First, you state 'Cheap money fuelled 'financial innovations' such as sub-prime mortgages and risky assets, which led to a crisis'. I beg to disagree. It is greed that led Wall Street to deceive investors with those unsound instruments.

[These two explanations are not mutually exclusive. The greed of Wall Street would have no no expression without the availability of cheap money. Cheap money lying idle were the "fuel" for financial innovations motivated by greed.]

Second, you quote United States Federal Reserve chairman Ben Bernanke as saying that a 'global savings glut' was the cause of these global macroeconomic imbalances.

Mr Bernanke's argument is self-serving and disingenuous. He is trying to blame America's creditors when the fundamental problem is America's unsustainable deficits.

Third, you argue that the reason why East Asians save so much is demographic. I do not agree. East Asians save because of our culture of thrift and out of prudence.

During the 1997-98 Asian financial crisis, if Hong Kong had not had very substantial reserves, speculators would have succeeded in bringing down the Hong Kong dollar and stock exchange.

Fourth, I agree that East Asia should spend more - but not in the way that US consumers spend.
East Asia should spend more of its savings on education and training, housing and health care, on alleviating poverty and ensuring that every Asian has access to safe drinking water, basic sanitation and a decent standard of living, on improving our environment and upgrading our infrastructure and cities.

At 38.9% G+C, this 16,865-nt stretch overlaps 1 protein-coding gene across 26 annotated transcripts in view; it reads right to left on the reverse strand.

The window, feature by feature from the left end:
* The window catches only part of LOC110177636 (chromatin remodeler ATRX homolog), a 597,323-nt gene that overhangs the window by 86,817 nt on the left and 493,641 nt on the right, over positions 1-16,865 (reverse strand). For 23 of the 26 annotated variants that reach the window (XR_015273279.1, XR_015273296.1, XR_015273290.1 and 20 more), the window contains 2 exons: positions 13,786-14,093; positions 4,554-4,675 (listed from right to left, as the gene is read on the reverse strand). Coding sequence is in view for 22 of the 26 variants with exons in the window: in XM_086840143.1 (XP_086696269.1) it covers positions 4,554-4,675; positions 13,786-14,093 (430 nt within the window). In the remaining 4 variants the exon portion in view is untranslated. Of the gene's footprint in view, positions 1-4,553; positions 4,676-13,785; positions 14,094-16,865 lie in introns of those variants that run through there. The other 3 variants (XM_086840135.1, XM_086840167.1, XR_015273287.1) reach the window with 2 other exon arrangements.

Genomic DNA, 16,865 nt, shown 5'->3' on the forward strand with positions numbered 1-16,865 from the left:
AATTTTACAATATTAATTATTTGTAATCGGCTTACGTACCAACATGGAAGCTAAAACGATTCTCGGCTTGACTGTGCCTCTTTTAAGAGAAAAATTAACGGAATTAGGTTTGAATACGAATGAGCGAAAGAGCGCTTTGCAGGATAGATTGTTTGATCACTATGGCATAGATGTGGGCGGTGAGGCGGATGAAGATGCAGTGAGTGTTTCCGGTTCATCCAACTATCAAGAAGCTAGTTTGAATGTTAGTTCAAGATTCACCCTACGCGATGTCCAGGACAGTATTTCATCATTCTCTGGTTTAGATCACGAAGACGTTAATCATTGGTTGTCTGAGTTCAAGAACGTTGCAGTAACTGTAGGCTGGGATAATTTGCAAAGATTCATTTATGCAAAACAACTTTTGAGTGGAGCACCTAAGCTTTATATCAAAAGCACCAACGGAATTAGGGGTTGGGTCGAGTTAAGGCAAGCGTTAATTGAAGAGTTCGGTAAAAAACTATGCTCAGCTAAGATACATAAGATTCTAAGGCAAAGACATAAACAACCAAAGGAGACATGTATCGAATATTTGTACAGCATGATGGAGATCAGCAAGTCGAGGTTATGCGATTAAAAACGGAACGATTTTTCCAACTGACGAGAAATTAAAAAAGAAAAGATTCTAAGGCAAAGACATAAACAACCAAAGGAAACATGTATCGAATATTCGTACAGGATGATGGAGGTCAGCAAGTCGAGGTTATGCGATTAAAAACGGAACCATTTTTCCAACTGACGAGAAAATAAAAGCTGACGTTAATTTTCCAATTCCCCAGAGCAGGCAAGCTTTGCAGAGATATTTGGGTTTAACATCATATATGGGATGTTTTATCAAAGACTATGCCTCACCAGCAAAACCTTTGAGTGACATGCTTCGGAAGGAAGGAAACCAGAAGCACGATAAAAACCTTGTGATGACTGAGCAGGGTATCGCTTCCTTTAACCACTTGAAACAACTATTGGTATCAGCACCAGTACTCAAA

DEAR Tommy,

Thanks as always for your careful reading of my article.

On cheap money: Its contribution to the financial crisis is not at all controversial, though both former Fed chairman Alan Greenspan and Mr Bernanke have indeed said self-servingly 'It wasn't us' - the title of an Economist magazine commentary on the tendency of central banks to deny that monetary policy had any role in the financial crisis, a patently absurd suggestion.

Greed, we have always had with us. But when interest rates are low, first, it is hard to make money via conventional means so the greedy look for extraordinary innovations; and second, the cost of capital is cheap, encouraging people to risk it playing for higher stakes.

Cheap money always leads to asset bubbles, everywhere. There was also the lack of regulation which permitted excessive risk-taking. Greed may be necessary but it is not sufficient to explain a financial crisis of such magnitude.

On the 'global savings glut': Mr Bernanke came out with this notion well before the crisis. It was an attempt to explain why the US current account and fiscal deficits - which should have been unsustainable long ago - did not prove to be so. Even today, savers around the world plough their money into US assets, which perpetuates the deficits. Why do they do this?